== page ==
Yeah, no, that makes so much sense and being able to kind of I've always felt Like that, I guess creativity is kind of like a muscle when you're able to kind of flex that out in different ways. It manifests itself, obviously, in something you're designing, but obviously, in the photography and so many different ways, but I think you have to continue to kind of flex that muscle or work out that muscle or else sometimes you might lose it, so to speak,

Heidi Magnuson 10:16
or Definitely, yeah. And it's fun. I mean, I view creativity, you can do it in so many ways. So I don't know, I've might have mentioned this before, too, but I think it's all interrelated. I love interior design. I love all those house flipping shows. Everybody's Addicted to Love colors. I love nature. I love painting. I you know, all of it, I think just all visual.

Gresham Harkless 10:38
Yeah, absolutely. And do you feel like I was gonna ask you now for what I call your secret sauce? Do you feel like being able to kind of tap into those different, I guess modalities of creativity is what you feel kind of helps and set you and nuleaf design apart.

Heidi Magnuson 10:54
Yeah. And also, I mean, yeah, I love I think I you can get influences from anywhere. And if you're a creative person you often do. So you can't just always look at the same Avenue, I don't know whether I don't know what you call my secret sauce. But I do. Like one trick I use. If I'm just struggling with a design and I can't do it, then, you know, I'll set it aside for a day or three days or, you know, go for a run or a walk or do something completely different, where I'm not thinking of it at all. And all the sudden, it's just like when it comes it comes and it's just goes and it's easy, but you can't, sometimes you just can't drag it out. And it takes hours. So just do something else, do something Monday, and there's a million things you have to do in your business. So if you're a creative professional, do one of those other things, and then come back to it.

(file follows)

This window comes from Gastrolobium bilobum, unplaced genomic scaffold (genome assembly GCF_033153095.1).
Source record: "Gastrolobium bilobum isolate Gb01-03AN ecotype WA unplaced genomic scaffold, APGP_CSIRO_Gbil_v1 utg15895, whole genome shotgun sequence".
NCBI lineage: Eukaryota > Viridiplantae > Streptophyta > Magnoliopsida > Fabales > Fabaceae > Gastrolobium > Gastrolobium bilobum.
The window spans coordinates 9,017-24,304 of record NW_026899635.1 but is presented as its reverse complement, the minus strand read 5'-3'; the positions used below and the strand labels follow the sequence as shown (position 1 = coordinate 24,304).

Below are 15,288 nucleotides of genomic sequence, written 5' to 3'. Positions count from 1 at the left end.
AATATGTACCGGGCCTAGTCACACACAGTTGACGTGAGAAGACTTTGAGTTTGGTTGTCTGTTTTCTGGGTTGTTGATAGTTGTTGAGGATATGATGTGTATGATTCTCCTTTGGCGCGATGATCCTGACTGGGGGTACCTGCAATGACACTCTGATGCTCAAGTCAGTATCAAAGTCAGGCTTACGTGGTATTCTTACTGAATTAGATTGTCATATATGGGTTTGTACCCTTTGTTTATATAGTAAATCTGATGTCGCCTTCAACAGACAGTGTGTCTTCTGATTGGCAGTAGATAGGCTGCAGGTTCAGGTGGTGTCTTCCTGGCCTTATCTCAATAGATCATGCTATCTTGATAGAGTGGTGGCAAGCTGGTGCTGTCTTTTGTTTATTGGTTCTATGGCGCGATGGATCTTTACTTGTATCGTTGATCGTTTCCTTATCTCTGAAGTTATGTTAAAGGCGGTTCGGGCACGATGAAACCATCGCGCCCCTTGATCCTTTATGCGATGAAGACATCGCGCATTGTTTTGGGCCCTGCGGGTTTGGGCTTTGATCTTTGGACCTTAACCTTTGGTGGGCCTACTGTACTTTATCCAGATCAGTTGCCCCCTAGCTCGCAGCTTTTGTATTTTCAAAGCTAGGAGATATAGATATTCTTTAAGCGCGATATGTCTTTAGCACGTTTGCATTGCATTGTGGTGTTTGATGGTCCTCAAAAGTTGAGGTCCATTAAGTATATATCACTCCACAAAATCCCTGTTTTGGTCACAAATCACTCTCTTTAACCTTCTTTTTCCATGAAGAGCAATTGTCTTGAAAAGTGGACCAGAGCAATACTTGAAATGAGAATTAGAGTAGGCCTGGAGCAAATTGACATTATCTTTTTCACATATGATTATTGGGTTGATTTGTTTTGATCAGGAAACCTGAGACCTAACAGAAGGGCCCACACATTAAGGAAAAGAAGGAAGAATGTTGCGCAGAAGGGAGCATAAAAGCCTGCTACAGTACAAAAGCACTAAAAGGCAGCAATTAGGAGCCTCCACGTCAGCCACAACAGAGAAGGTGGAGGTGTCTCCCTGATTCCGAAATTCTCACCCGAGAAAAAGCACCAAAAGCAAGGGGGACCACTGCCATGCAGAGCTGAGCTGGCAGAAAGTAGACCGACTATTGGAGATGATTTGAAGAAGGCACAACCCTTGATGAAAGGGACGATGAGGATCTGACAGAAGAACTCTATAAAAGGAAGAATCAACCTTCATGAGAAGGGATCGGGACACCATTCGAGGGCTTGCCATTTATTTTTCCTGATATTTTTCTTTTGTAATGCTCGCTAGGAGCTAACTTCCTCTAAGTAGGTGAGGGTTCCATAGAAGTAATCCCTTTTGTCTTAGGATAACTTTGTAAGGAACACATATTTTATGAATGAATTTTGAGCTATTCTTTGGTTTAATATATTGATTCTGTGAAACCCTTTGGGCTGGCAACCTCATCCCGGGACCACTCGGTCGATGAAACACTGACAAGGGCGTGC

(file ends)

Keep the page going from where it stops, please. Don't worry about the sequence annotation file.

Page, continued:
Gresham Harkless 11:43
Mm hmm. Absolutely. I love that. So I wanted to switch gears a little bit. And I want to ask you for what I call a SEO hack. So this could be like an app or book or a habit that you have or something that makes you more effective and efficient.

Heidi Magnuson 11:57
I would say my my actually my downfall is probably because of the creative side of my personality, I'm not really good with the organization side, and I will be watching your other podcasters to figure out more of that.